• Autonomic failure involving urinary incontinence plus erectile dysfunction in males, or an orthostatic decrease of blood pressure within 3 minutes of standing by at least 30 mm Hg systolic or 15 mm Hg diastolic, and
  • Poorly levodopa-responsive parkinsonism or
  • A cerebellar syndrome (gait ataxia with cerebellar dysarthria, limb ataxia, or cerebellar oculomotor dysfunction).

Possible MSA. A sporadic, progressive adult-onset (after age 30) disease characterized by:

  • Parkinsonism (bradykinesia with rigidity, tremor, or postural instability) or
  • A cerebellar syndrome (gait ataxia with cerebellar dysarthria, limb ataxia, or cerebellar oculomotor dysfunction, and
  • At least one feature suggesting autonomic dysfunction (otherwise unexplained urinary urgency, frequency, or incomplete bladder emptying, erectile dysfunction in males, or significant orthostatic hypotension decline that does not meet the level requires in probable MSA, and
  • At least 1 additional feature from Table 1.

"Red flags" supporting a diagnosis of MSA include orofacial dystonia, dysphonia, dysarthria, hand or foot contractures, camptocormia, inspiratory sighs, worsened snoring, cold hands and feet, myoclonic tremor, and pathologic laughter or crying. REM sleep behavior disorder. External anal sphincter electromyography may be used to detect sphincter dysfunction, which typically occurs much earlier in MSA than in Parkinson's disease. Misdiagnosis, especially as Parkinson's disease, is common. Early gait impairment, early and severe autonomic failure, early cerebellar symptoms, and absence of cognitive impairment all suggest MSA versus PD. Definitive diagnosis occurs only at autopsy.[1]

Features suggesting another diagnosis include onset after age 75, family history of ataxia or parkinsonism, classic pill-rolling rest tremor, and dementia.

Epidemiology and Etiology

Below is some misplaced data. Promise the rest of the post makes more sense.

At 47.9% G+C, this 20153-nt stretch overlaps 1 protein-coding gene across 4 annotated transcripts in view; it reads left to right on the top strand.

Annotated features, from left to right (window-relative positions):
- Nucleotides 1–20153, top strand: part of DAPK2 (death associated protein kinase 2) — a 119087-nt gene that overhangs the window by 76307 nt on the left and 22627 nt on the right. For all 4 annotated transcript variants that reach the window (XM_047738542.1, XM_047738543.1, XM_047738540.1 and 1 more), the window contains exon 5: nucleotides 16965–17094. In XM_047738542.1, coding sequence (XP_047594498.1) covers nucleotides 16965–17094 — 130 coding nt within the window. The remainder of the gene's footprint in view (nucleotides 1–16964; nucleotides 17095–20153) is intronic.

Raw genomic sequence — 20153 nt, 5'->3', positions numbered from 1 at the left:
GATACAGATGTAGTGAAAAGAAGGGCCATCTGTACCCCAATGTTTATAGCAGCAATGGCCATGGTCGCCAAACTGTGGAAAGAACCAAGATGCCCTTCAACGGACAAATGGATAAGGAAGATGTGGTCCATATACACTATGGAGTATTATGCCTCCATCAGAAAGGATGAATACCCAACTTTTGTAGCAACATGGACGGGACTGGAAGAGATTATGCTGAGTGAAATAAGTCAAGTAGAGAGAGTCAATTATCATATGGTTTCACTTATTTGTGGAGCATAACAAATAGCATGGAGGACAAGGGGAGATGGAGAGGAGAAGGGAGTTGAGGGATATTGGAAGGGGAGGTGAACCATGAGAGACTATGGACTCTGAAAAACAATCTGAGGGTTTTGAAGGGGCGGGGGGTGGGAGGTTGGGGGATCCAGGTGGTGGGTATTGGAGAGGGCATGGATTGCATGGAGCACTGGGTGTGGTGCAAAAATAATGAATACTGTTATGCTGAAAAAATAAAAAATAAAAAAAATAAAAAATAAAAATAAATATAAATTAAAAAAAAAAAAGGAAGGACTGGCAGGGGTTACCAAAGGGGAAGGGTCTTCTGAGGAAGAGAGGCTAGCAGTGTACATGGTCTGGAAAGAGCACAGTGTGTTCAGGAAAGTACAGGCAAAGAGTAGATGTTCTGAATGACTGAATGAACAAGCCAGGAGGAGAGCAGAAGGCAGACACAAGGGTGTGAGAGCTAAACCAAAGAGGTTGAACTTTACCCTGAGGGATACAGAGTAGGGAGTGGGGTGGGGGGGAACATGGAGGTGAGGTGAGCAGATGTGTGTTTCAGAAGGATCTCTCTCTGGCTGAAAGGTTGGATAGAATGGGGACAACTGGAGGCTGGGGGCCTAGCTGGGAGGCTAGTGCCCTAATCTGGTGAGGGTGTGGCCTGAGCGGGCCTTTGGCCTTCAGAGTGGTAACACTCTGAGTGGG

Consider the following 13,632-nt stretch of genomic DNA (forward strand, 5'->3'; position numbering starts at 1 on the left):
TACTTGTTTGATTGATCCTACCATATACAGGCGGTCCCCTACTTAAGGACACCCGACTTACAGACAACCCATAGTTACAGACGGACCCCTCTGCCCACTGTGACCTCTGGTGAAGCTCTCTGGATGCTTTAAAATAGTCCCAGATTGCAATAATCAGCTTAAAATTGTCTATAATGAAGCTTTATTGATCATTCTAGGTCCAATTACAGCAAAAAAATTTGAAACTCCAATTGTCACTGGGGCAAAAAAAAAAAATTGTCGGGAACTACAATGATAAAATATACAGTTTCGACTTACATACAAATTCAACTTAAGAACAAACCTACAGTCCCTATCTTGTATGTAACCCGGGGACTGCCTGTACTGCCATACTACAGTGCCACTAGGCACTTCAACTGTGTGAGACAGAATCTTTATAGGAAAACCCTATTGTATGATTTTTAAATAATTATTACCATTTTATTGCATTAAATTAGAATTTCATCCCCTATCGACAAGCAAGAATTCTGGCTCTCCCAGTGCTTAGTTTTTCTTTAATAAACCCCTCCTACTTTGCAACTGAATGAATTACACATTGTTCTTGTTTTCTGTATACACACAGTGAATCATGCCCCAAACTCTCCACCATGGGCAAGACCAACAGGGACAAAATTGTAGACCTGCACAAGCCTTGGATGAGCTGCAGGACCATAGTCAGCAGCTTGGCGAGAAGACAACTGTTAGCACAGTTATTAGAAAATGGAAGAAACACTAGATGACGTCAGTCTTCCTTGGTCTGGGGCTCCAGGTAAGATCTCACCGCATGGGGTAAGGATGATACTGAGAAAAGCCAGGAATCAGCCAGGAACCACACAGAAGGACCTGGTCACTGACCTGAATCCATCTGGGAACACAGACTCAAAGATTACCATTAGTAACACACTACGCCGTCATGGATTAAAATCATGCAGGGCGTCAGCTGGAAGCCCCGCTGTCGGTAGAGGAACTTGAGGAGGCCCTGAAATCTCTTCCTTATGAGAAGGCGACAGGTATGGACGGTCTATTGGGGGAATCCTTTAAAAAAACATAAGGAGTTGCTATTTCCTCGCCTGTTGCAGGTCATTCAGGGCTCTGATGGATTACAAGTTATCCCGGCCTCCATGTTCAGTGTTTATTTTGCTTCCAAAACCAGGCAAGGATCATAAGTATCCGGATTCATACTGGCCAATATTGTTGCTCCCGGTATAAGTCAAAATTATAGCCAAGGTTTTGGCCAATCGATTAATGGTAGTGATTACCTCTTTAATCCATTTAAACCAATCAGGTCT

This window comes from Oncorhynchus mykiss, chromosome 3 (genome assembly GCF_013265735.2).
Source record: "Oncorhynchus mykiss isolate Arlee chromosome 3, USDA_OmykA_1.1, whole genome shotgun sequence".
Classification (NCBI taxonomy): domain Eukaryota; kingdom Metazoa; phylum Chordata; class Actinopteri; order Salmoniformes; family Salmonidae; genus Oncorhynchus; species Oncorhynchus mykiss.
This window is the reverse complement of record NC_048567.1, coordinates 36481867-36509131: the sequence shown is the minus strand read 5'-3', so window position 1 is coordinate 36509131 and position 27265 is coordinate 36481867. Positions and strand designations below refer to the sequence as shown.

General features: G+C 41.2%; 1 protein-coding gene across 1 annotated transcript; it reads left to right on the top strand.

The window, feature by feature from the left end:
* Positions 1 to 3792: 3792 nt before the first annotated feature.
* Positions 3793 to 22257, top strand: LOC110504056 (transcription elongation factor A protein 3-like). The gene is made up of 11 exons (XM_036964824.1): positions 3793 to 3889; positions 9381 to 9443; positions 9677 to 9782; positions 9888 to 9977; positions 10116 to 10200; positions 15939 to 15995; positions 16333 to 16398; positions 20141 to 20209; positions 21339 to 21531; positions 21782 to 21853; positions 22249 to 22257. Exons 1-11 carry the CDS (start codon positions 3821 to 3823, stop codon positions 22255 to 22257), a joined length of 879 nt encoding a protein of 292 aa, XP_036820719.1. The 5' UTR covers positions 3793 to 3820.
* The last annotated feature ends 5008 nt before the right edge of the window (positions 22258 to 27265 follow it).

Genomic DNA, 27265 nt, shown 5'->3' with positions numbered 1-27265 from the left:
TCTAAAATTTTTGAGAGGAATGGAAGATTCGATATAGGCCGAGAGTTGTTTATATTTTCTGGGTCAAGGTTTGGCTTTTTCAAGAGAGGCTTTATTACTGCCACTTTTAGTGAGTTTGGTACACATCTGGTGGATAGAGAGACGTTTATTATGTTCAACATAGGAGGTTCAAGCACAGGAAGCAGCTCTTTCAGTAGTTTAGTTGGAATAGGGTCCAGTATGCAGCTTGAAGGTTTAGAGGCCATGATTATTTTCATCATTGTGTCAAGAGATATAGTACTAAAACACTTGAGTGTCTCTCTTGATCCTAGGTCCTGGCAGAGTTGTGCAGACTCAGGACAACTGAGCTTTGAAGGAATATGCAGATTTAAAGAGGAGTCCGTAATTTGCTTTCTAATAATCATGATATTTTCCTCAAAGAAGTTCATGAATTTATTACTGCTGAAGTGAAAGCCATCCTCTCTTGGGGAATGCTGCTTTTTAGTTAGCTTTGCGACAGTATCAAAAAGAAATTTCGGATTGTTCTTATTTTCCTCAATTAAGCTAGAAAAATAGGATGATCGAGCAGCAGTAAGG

MSA occurs more commonly in men than women (approximately 1.3:1). Onset is typically in the 6th decade.

A study of incidence MSA indicated there are 3 new cases per 100,000 person-years in those between ages 50 and 99. There were no cases with onset younger than age 50 in this study. Prevalence studies suggest there are 2 to 5 cases per 100,000 people.

There are no known genetic causes of MSA, and no familial pattern suggesting a strong genetic contribution to the disease. Inherited cerebellar degenerations are sometimes mistaken for MSA, but genetic investigations can often differentiate the two. Environmental factors have been implicated in MSA. Specifically, risk might be increased from occupational history of farming, and decreased with smoking.


Neurodegeneration in MSA-P is most prominent in the striatonigral system, while in MSA-C it is more marked in the olivopontocerebellar system. Autonomic system involvement is accompanied by cell loss in the dorsomotor nucleus of the vagus nerve, the locus coeruleus, and the ventrolateral medulla, as well as parasympathetic preganglionic nuclei in the spinal cord. Other cell populations may also be affected.

The pathologic hallmark of MSA is the presence of cytoplasmic inclusion bodies in glial cells of the basal ganglia, supplementary and primary motor cortices, reticular formation, and pontocerebellar system. These inclusions contain ubiquitin, tau, and alpha-synuclein proteins. Glial cytoplasmic inclusions are definitive for the diagnosis of MSA. The discovery of alpha-synuclein in MSA inclusions linked the disease with Parkinson's disease and Lewy body dementia, together known as "synucleinopathies." The pathogenic significance of the inclusions, and how an excess of protein is involved in the disease process, is unknown.